Turns out, bacteria tends to linger on some of the most frequently used household items. Here, a list of germ-laden places, and how to tackle those trouble spots.
Cleaning requires prioritization. Kelly Reynolds, Ph.D., an environmental biologist at the University of Arizona’s Zuckerman College of Public Health in Tucson, explains where to focus your energy, and the sanitizing spray.
You’ve heard this before, and yet the item used to “clean” dishes and countertops is still the filthiest thing in most homes, says Reynolds. Residential sponges and cloths routinely test positive for illness-causing bacteria, such as Salmonella, E. coli, and Staphylococcus, as well as the influenza virus; the damp material is also a breeding ground for mold. With every swipe, you could be spreading that gunk all over the place. No wonder the FDA has banned sponges—which tend to be more hazardous than quicker-drying rags—from commercial kitchens.
Clean up: After each use, rinse the sponge or cloth in hot water, wring it out, and let it dry in a ventilated soap dish or spread out over a towel bar. At the end of the day, and after every raw-meat encounter, sterilize a wet sponge by popping it in the microwave for one minute (emphasis on “wet”—a dry sponge could catch fire); toss rags in the laundry. Clean countertops daily with a disinfecting spray and switch to a new sponge every couple of weeks.
This area typically harbors more than 500,000 bacteria—ten times the amount found on the average toilet seat, says Reynolds. Blame the fact that most people clean the commode regularly, but the basin where raw produce is rinsed? Not so much. Uncooked fruits and vegetables and knives and cutting boards that have come in contact with raw meat are loaded with potential pathogens. Add moisture and scraps of food, which encourage germ growth, and suddenly you have a population the size of Seattle in your sink.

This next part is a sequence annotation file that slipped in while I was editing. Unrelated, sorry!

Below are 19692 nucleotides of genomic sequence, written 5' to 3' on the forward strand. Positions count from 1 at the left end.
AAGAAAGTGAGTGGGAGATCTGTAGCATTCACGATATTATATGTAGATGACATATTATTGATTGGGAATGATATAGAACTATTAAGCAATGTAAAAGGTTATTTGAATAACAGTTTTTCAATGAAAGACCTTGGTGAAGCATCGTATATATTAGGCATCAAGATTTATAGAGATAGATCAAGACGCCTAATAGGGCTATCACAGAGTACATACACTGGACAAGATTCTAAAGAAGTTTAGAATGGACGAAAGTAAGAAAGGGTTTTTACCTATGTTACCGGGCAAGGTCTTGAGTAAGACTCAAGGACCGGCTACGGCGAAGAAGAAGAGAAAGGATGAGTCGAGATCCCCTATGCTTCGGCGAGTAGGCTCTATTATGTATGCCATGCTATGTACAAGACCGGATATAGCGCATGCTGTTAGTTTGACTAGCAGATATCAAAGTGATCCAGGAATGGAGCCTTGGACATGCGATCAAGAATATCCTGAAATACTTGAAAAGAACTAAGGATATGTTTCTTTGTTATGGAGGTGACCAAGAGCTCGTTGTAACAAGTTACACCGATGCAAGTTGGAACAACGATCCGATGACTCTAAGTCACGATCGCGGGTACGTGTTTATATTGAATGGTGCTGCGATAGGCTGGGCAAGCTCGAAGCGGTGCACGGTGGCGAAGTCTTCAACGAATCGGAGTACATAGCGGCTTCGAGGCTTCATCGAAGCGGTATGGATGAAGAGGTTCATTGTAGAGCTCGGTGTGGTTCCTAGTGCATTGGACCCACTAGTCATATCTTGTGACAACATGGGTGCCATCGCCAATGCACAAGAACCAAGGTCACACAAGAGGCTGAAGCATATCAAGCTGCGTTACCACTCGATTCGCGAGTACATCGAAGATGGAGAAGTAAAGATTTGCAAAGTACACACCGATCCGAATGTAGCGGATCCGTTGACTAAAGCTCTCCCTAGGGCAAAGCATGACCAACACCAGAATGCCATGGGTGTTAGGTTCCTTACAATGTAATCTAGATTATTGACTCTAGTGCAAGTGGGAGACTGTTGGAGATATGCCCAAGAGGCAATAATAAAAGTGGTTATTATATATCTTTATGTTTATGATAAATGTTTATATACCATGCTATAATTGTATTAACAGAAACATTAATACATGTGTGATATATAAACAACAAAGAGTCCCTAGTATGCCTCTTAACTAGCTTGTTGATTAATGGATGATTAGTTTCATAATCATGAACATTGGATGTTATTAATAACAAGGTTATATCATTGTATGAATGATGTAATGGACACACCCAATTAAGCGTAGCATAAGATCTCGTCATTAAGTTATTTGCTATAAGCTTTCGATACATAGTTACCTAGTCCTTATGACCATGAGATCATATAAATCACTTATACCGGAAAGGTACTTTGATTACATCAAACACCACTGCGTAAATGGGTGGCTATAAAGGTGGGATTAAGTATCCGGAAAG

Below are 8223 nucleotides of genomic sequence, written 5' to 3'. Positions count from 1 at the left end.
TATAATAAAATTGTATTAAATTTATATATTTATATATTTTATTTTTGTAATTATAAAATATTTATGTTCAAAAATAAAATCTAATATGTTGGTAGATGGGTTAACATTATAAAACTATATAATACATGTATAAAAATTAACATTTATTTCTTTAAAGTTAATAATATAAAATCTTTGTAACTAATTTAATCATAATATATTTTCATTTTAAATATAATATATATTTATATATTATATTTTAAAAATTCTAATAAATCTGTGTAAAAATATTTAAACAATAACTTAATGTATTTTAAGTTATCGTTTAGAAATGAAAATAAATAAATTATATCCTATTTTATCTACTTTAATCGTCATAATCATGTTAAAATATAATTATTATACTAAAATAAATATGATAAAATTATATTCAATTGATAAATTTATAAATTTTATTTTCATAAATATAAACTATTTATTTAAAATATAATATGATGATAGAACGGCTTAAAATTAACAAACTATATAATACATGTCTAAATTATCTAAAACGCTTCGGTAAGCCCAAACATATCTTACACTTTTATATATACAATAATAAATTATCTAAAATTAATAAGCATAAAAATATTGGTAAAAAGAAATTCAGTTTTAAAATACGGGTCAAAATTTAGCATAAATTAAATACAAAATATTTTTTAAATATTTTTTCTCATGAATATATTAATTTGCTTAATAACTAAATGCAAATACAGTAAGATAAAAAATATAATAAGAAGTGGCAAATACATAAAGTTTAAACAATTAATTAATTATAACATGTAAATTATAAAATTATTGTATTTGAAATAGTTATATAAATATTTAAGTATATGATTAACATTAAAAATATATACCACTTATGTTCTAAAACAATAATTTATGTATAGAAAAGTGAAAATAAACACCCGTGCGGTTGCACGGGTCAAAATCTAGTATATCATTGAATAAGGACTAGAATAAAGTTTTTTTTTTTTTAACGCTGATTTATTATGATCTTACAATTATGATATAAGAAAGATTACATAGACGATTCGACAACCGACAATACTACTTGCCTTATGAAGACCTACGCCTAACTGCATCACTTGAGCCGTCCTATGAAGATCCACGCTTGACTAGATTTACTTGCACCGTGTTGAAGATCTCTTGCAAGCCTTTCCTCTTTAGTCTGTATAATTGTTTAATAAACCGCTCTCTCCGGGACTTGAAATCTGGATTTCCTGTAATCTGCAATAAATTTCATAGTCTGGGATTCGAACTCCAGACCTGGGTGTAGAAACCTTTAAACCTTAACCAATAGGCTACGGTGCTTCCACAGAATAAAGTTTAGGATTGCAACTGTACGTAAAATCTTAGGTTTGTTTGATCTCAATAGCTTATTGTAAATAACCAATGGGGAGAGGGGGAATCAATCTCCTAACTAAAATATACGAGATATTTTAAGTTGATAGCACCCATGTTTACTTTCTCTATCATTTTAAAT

Clean up: A couple of times a week, and after you prepare raw food, wet the sink and scour with a scrub brush to get rid of any bacteria adhered to the surface, says Reynolds. Pay particular attention to the germ hotspots around the drain and garbage disposal. Spray the faucet, basin, and your brush with a solution of ¼ cup of chlorine bleach and one quart of water or full-strength hydrogen peroxide.
You deposit germs from your mouth onto your toothbrush daily. Then you leave it to dry in a damp bathroom, possibly across from the toilet, where the bristles can become contaminated with the airborne bacteria released with every flush—heard enough? “You can get sick from using your own toothbrush and you can keep reinfecting yourself,” says Reynolds, noting that bugs such as E. coli, Listeria, and Strep—not to mention mold—may be lurking between the bristles.
Clean up: Allow toothbrushes to air-dry in an upright holder (away from the toilet, if possible). You can also significantly reduce the number of germs wafting through the bathroom by closing the lid when you flush. Once a week, run toothbrushes—and the holder if it’s safe—through the dishwasher’s sanitizing cycle to kill bacteria. Replace brushes every three months or after you’ve been ill.
Source: Real Simple